• Clothing made from moisture-wicking materials, as they’ll help keep your skin dry and reduce the risk of chafing and blisters (which was one of the most common non-musculoskeletal injuries in the dragon boating injury study we mentioned in part one of the article).
  • Paddling gloves that do a good job at protecting your hands from blisters while helping improve grip and reducing the strain on the forearms and wrists.
  • Sun protection (such as hats and UV-protective clothing). Sunburn is also a top non-musculoskeletal injury in paddling sports.
  • Cold-weather gear to maintain comfort and performance in varying weather conditions.

Working With A Trusted Physiotherapist

Many dragon boaters choose to work with a physiotherapist for support with injury prevention, recovery from injury, and optimising performance on the water. Step one is an assessment to understand a person’s specific areas of imbalances, weakness and dysfunction. The results provide a detailed insight into potential risks and vulnerabilities.

  • If you have an existing injury, your physiotherapist will help you with relieving your symptoms, implementing therapies to repair and resolve the problem (including addressing the underlying causes), and will put the right measures in place to help prevent the problem from recurring in the future. This includes giving you the right information on things you can be doing on a daily basis to best support your health and wellbeing - both at home, during your training session, and on race day at the events.
  • If you’ve had injuries in the past, your physio will assess any weakness, tightness or other imbalances that may be present as a result, as well as assessing your risk of reinjury. They’ll then help you put the right measures in place to reduce the likelihood of this injury recurring (and other problems developing).
  • If you are not dealing with any injuries or discomforts, the results of your assessment help optimise your performance on the water (and throughout your day in general) while reducing your injury risk.

The PhysioCentral physio team leverages their knowledge around how the paddling movements performed in dragon boating load and stress the body to best support our clients, with some of our physios personally involved in coaching dragon boat teams as well participating in the sport themselves. For treatment, we use evidence-based techniques and services ranging from soft tissue mobilisation, to exercise rehabilitation programs, physiotherapy-guided clinical Pilates, and more. You can learn more about our physiotherapy services here.

Hydration And Nutrition

Hydration and nutrition have big implications on sports performance and training, and dragon boating is no exception. When you lose just 5% of your body weight in water, your sports performance can be reduced by up to 30%.[1]

Even losing as little as 1-2% is enough to start significantly decreasing your endurance and performance - while increasing your risk of setbacks like nausea. Studies show that dehydration also limits your strength and power - both of which are key when you’re out on the water.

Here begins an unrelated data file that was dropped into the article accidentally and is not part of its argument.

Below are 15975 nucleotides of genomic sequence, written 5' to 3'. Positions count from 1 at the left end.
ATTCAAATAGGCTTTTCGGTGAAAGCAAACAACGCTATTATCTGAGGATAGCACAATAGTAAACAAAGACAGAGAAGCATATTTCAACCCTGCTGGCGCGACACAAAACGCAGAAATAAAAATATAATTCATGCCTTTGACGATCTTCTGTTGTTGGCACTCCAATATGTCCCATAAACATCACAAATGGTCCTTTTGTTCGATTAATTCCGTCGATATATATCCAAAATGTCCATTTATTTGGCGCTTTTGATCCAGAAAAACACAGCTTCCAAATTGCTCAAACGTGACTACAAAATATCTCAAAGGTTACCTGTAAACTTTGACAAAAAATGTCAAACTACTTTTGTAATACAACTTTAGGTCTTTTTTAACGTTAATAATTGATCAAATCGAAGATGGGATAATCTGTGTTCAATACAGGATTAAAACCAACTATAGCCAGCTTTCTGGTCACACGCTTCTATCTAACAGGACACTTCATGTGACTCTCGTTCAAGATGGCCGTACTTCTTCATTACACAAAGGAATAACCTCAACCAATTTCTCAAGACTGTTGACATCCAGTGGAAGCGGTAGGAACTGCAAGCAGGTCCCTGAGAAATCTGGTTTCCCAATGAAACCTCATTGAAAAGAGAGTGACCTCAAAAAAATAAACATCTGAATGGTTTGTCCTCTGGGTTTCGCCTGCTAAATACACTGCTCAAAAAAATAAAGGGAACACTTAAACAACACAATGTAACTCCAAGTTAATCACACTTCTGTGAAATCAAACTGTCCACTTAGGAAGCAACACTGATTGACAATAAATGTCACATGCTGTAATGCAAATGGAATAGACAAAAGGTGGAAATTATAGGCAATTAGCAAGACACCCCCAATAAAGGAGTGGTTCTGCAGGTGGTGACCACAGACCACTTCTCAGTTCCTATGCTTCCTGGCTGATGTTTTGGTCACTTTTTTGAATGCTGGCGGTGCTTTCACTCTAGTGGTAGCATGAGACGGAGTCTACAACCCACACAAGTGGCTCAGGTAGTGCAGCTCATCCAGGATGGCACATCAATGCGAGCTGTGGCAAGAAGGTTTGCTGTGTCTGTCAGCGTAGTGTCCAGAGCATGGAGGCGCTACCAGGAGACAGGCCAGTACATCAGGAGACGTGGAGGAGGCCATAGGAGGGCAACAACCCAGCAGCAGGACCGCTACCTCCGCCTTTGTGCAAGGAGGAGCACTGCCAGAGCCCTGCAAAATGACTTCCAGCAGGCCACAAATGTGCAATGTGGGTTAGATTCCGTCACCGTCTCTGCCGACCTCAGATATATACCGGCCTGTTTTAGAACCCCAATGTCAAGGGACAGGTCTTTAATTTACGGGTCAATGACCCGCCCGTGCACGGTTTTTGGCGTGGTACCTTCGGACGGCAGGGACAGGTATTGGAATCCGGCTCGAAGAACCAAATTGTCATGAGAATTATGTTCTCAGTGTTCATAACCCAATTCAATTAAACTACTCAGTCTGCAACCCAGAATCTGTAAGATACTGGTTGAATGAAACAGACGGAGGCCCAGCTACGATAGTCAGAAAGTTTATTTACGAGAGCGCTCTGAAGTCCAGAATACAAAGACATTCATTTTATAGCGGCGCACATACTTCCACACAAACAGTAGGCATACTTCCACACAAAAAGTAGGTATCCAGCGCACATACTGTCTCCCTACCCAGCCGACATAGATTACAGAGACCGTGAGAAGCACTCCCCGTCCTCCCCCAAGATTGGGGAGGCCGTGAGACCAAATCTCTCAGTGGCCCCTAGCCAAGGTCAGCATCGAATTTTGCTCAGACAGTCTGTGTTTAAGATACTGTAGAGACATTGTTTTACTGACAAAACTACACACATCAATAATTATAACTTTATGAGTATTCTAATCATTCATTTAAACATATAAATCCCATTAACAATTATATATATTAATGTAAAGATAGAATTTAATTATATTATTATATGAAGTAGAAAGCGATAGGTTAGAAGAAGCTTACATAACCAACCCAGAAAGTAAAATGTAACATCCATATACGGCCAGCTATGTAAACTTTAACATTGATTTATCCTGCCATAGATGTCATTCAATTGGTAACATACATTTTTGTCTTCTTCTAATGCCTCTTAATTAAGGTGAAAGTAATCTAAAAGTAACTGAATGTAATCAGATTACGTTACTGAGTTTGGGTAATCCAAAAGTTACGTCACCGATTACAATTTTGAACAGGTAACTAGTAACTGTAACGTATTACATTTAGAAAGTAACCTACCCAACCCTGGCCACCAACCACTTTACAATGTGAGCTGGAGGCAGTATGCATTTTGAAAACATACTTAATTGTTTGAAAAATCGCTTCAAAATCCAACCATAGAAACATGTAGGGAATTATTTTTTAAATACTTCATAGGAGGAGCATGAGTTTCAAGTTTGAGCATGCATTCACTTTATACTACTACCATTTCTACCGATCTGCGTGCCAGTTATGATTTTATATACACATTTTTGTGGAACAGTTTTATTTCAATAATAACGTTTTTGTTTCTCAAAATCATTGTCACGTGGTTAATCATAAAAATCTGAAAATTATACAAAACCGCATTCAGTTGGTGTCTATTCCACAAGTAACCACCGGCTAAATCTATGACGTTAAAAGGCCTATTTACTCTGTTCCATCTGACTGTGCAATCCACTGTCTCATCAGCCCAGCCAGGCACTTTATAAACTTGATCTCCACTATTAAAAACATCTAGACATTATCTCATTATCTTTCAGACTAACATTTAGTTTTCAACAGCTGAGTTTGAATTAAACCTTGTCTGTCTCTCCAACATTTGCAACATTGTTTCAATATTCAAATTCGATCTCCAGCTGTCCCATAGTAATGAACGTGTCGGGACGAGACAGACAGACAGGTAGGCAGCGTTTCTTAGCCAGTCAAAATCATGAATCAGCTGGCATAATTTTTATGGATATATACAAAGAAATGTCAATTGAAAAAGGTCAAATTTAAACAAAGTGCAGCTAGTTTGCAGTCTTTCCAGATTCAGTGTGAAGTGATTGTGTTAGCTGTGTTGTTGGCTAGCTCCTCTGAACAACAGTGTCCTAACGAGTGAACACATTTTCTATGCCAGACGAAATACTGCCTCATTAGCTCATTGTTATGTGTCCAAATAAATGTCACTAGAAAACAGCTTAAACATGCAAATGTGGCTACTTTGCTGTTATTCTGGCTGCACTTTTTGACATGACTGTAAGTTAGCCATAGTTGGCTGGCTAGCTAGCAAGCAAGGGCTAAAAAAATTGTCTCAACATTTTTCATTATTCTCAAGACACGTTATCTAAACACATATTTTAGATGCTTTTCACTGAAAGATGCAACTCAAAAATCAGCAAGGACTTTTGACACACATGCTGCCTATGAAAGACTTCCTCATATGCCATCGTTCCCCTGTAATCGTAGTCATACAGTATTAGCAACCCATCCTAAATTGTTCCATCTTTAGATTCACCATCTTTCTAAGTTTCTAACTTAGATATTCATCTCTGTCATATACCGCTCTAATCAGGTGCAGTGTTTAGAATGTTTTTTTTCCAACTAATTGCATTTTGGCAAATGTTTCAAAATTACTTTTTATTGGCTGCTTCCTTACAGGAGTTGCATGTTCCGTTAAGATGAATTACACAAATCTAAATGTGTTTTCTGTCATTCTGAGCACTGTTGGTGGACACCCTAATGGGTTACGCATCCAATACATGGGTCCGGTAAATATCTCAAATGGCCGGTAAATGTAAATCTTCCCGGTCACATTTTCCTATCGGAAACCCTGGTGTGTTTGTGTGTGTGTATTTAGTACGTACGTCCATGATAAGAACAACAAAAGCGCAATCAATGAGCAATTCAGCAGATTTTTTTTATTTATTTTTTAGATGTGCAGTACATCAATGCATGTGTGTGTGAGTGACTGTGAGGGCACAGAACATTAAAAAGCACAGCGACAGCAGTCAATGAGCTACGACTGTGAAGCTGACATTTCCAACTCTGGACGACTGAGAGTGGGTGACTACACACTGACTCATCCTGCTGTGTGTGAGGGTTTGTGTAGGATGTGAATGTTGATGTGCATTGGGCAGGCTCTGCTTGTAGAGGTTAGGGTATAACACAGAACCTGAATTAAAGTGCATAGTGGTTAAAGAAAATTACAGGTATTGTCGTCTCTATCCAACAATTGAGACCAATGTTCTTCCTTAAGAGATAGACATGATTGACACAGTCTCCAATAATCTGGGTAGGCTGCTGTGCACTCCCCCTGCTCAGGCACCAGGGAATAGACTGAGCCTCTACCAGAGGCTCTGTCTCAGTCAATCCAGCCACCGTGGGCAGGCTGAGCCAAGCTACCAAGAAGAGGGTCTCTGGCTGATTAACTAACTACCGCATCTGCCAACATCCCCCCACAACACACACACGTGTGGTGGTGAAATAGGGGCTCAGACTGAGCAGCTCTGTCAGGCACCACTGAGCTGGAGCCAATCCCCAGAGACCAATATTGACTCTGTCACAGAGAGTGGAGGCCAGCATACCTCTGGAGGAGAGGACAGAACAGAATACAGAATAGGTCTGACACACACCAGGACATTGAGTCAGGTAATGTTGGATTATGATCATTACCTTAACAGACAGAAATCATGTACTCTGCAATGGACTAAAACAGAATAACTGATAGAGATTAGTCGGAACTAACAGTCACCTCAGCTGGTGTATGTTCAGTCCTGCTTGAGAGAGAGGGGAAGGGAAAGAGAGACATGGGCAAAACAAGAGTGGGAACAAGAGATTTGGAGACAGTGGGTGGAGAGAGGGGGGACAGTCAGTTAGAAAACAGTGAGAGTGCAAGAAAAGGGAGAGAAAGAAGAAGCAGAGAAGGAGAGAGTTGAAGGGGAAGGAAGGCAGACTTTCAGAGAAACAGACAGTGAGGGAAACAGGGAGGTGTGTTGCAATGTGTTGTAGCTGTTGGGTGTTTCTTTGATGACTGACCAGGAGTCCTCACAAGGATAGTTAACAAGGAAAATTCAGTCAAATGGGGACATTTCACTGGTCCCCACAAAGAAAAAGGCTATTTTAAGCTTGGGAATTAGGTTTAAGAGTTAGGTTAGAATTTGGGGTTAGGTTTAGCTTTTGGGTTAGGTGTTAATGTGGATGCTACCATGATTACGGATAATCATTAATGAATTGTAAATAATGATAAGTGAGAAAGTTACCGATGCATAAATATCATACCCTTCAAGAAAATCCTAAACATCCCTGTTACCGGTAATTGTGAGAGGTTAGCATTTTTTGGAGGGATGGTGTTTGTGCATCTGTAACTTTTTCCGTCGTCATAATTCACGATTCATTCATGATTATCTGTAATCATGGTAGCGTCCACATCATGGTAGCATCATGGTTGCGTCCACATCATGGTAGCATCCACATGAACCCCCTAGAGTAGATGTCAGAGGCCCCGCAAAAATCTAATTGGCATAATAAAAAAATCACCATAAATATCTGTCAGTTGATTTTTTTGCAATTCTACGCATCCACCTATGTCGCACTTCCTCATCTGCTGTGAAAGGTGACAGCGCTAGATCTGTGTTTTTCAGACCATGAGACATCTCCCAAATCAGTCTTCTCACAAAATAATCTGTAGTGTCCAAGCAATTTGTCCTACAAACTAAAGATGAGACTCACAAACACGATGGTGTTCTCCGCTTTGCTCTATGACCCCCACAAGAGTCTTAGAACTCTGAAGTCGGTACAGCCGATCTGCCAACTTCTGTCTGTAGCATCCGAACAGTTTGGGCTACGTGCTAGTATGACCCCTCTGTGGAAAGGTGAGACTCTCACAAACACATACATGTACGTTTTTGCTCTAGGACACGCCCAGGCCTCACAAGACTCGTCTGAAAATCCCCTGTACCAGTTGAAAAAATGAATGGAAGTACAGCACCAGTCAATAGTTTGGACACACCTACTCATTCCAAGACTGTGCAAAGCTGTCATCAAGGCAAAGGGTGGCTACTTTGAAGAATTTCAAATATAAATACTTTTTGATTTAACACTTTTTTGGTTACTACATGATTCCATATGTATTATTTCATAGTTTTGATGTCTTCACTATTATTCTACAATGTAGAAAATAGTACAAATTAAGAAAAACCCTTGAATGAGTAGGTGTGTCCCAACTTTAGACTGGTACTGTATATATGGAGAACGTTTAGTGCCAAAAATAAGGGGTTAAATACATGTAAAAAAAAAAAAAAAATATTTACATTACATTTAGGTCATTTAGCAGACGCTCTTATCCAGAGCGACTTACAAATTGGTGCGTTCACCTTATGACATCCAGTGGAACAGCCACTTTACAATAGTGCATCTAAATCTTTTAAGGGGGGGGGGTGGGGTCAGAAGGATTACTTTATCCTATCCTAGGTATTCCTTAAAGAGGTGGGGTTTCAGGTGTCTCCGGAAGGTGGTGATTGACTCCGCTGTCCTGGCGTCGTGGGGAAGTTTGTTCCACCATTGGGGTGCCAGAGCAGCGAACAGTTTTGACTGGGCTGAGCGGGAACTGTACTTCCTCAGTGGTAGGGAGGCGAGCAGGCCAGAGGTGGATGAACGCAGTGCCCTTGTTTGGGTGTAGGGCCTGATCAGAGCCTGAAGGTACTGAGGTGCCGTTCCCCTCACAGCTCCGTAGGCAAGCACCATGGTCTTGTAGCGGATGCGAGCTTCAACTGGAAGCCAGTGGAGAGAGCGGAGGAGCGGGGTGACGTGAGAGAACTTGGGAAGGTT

Proper nutrition is also vital for dragon boaters as it supports muscle function, enhances recovery, and supports overall performance. A balanced diet rich in carbohydrates, proteins, and healthy fats provides the necessary energy for high-intensity paddling and aids in muscle repair and growth. Carbohydrates fuel endurance, while proteins help in the repair and growth of muscle tissues, crucial for recovery and strength. Consuming anti-inflammatory foods and maintaining a diet high in antioxidants can also reduce muscle soreness and improve recovery times.​ 

Interesting Point: Mental Health For Physical Performance

This point is not often spoken about, but if you want to optimise your performance and minimise your risk of injury, managing your stress and taking care of your mental health, where possible, can also make a notable difference.

Good mental health supports focus and concentration, allowing paddlers to perform techniques correctly and consistently. This reduces the risk of injuries caused by poor form or lack of attention. Living with prolonged stress can also lead to increased muscle tension, fatigue, and a weakened immune system, making a person more susceptible to injuries.

What can you do? We’ve seen athletes leverage stress management techniques such as mindfulness, meditation, and visualisation to improve mental clarity and resilience, helping them to stay calm and composed during intense training sessions and competitions.

It’s not just during sports, either. You can also leverage the relationship between your mental and physical well being to support you in other areas of your life, including your work. We’ve written an article about this here.

Feeling Stuck? Start Here

If you’ve been dealing with recurring pain or discomfort throughout your dragonboat training or events, or you’re worried that you’re one training session away from an injury, our experienced physiotherapy team is here to help. You can book your appointment at one of our clinics online here, or call us on +852 2801 4801